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story.lead_photo.caption Former maintenance worker Larry Neal on Tuesday leads the first public tour of Missouri State Penitentiary since it was closed the day after the May 22 tornado. Several buildings were damaged, including Housing Unit 4, which is not currently accessible on the tour. Photo by Julie Smith / News Tribune.

For the first time since the May 22 tornado, guests were allowed to see inside the walls of the Missouri State Penitentiary on Tuesday morning.

A guided history tour showed how much of the property is standing firm and the millions of dollars worth of repairs needed.

Eleven out-of-town guests walked into Housing Unit 1 at 115 Lafayette St., which was once the female prison department and control center for MSP. Tour guide Larry Neal, a former employee of the prison's maintenance department, told the group to take lots of pictures throughout their visit.

A gap in a stone wall can be seen where work factories once stood and the gas chamber remains. The tornado ripped through that space before continuing on to the Missouri River in North Jefferson City.

Before the tornado, Neal said, he told guests to take pictures of the wall because it could be removed in the future. He didn't expect a tornado to do the work for the state.

This and other stops on the tour have changed to include additional layers of MSP's history.

Housing Unit 4 excluded from tours

Guests were not allowed to enter Housing Unit 4, built by inmates in 1868, due to severe damage to the roof. The building is considered dangerous because of falling hazards, according to the state.

"The building really epitomized what MSP meant to those who worked here," Neal said.

When the prison closed in 2004, employees received coins that had an image of Housing Unit 4 on one side, he said.

From outside the structure, Neal told stories of the 151-year-old housing unit that has been extremely popular on the tour. Guests also viewed photos of the building from before and after the tornado.

The 2019 tornado is not the first time the roof was damaged, Neal said. In 1910, a storm took part of the roof, and in 1927, the roof was burned by a stove.

"I'm glad it's standing," Neal said. "I came in after the tornado and took pictures, and you can see daylight inside. It just broke my heart because I didn't know if they could even salvage the place."

There are no cracks in the foundation of the building, Neal said.

It may cost more than $2 million to repair Housing Unit 4, according to July cost estimates from the Missouri Office of Administration.

The Jefferson City Convention and Visitors Bureau is working with OA on how to move forward, CVB Executive Director Diane Gillespie said.

Tours are scheduled through the CVB. The state, which owns much of the MSP property, conveyed nearly 32 acres of the old prison to Jefferson City in summer 2017. The state and city finalized the conveyance more than a year ago.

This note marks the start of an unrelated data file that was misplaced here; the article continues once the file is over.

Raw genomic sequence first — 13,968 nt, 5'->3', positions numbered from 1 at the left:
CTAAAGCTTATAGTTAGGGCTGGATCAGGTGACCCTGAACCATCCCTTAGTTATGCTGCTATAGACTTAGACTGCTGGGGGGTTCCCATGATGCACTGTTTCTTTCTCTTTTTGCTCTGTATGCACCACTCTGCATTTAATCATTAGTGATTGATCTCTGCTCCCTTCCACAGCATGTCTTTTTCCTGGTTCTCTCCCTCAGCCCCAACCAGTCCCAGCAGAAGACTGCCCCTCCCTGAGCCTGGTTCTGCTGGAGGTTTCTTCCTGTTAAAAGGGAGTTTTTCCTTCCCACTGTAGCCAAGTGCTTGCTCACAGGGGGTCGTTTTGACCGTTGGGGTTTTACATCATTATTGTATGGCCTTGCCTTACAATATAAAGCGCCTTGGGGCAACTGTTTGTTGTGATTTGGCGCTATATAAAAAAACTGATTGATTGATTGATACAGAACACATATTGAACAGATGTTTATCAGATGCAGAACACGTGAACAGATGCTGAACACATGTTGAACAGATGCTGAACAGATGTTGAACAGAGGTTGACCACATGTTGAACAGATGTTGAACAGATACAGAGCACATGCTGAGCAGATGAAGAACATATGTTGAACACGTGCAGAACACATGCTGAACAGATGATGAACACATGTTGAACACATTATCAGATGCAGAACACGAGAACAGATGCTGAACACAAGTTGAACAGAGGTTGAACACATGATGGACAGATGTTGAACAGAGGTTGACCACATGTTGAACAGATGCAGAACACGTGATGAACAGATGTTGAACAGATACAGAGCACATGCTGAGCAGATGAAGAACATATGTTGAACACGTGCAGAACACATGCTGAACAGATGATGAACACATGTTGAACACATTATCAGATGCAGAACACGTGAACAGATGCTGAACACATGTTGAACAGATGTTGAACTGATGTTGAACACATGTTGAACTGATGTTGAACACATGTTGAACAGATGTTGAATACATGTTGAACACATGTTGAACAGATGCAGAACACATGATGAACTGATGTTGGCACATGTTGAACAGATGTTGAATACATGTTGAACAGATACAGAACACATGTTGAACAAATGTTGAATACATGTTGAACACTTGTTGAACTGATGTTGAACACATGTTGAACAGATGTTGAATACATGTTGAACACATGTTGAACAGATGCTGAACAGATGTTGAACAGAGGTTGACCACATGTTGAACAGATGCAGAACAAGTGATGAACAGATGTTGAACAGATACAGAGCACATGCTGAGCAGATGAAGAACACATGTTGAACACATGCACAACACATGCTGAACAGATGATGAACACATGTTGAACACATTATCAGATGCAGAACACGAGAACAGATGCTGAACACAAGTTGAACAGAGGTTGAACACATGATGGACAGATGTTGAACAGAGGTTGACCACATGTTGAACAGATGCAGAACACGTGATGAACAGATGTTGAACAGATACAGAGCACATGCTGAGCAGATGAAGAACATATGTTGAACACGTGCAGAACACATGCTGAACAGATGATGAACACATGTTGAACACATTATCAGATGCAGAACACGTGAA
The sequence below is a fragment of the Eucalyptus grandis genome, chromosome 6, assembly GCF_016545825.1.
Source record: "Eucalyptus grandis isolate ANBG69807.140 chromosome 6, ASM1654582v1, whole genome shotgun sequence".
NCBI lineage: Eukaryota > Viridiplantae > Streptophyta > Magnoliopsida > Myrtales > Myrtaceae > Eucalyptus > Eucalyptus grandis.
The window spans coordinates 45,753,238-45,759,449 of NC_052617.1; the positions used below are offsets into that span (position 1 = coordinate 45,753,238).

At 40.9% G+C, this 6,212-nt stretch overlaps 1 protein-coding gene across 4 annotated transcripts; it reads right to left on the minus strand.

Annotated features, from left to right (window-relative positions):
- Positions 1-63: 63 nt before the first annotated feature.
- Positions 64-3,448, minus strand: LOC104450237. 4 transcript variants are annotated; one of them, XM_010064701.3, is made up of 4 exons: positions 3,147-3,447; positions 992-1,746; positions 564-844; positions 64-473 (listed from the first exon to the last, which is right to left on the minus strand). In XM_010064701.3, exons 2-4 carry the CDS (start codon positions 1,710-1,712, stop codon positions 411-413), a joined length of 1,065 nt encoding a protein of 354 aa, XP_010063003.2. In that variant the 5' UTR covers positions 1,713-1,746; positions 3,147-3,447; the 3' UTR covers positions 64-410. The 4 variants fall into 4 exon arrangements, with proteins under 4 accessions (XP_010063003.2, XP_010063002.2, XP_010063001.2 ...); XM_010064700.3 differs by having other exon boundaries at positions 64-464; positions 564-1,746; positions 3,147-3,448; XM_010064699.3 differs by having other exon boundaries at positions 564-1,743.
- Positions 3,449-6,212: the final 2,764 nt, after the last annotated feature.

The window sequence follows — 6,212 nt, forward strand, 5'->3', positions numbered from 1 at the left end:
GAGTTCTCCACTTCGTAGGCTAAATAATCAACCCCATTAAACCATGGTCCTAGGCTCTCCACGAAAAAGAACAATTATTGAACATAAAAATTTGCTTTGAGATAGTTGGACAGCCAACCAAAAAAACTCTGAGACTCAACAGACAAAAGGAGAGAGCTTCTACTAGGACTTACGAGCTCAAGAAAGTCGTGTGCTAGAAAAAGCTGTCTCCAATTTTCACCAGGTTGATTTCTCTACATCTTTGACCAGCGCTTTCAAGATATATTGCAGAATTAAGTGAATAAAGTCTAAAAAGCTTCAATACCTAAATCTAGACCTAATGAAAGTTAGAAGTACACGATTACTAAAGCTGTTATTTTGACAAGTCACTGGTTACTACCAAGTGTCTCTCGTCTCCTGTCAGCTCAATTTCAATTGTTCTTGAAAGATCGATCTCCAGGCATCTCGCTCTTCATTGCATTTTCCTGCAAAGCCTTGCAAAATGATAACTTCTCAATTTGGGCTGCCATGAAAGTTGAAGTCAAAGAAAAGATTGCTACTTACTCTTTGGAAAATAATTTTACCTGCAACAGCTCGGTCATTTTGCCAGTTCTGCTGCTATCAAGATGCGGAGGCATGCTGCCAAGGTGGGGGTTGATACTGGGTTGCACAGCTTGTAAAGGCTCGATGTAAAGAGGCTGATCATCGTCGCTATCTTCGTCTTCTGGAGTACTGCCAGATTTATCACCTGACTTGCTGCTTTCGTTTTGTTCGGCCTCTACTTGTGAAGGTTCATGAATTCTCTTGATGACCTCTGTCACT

More than $4.2 million in repairs is estimated for Housing Units 1, 2 and 3. The CVB does not conduct prison tours in Housing Unit 2.

To supplement going into Housing Unit 4, the two-hour history tour will temporarily include the solitary confinement and death row area. The area is typically shown on the three-hour history tour, which the CVB is not providing at this time.

Tour guides also fill time with interesting stories that make each tour unique.

Mark and Janie Keeley traveled from Oklahoma to see family in Columbia and were determined to go on the tour Tuesday. The highlights of the day were hearing stories from someone who had experiences inside, they said.

"It's real," Mark Keeley said. "It's not all fancied up inside of here. Having a former employee is a really good idea. It's all believable, not something he studied out of a book. It's the real deal."

Unearthed cells previewed

The CVB and OA are working on a new tour stop.

Buried cells were last seen in 1985 between Housing Unit 2 and Housing Unit 3.

During a construction project at that time, the Centennial Cells were discovered and shown to employees, Neal said.

"They looked like they were freshly painted on the inside," Neal said. "They must have been white-washed or something right before they were covered back up."

Inside, the cells were very small, he said. He stretched his hands out to his sides to show the width — a little bit longer than his arms' width.

"There was a little square opening in the back," Neal said. "(And) some kind of vent. It looked like there were solid wooden doors that may have had a window in them — probably some kind of food slot."

The cells could date back to the 1800s, he added. None of the employees who had been there for some time knew the cells were buried there.

Staff expressed excitement that tours are back for the remainder of the 2019 season, which ends Nov. 30.

"I love this place," Neal said. "I love telling my stories. I was heartbroken when the tornado happened; I thought we'd never get to them again. It's such a piece of Missouri history."

Gillespie told the Jefferson City Council on Monday the CVB had laid off 64 part-time seasonal employees after the tornado. All of them were brought back for the two-hour ghost tours and two-hour history tours, she added.

On the web:

Visitors can check availability for the two-hour history tours and two-hour ghost tours on the MSP website.

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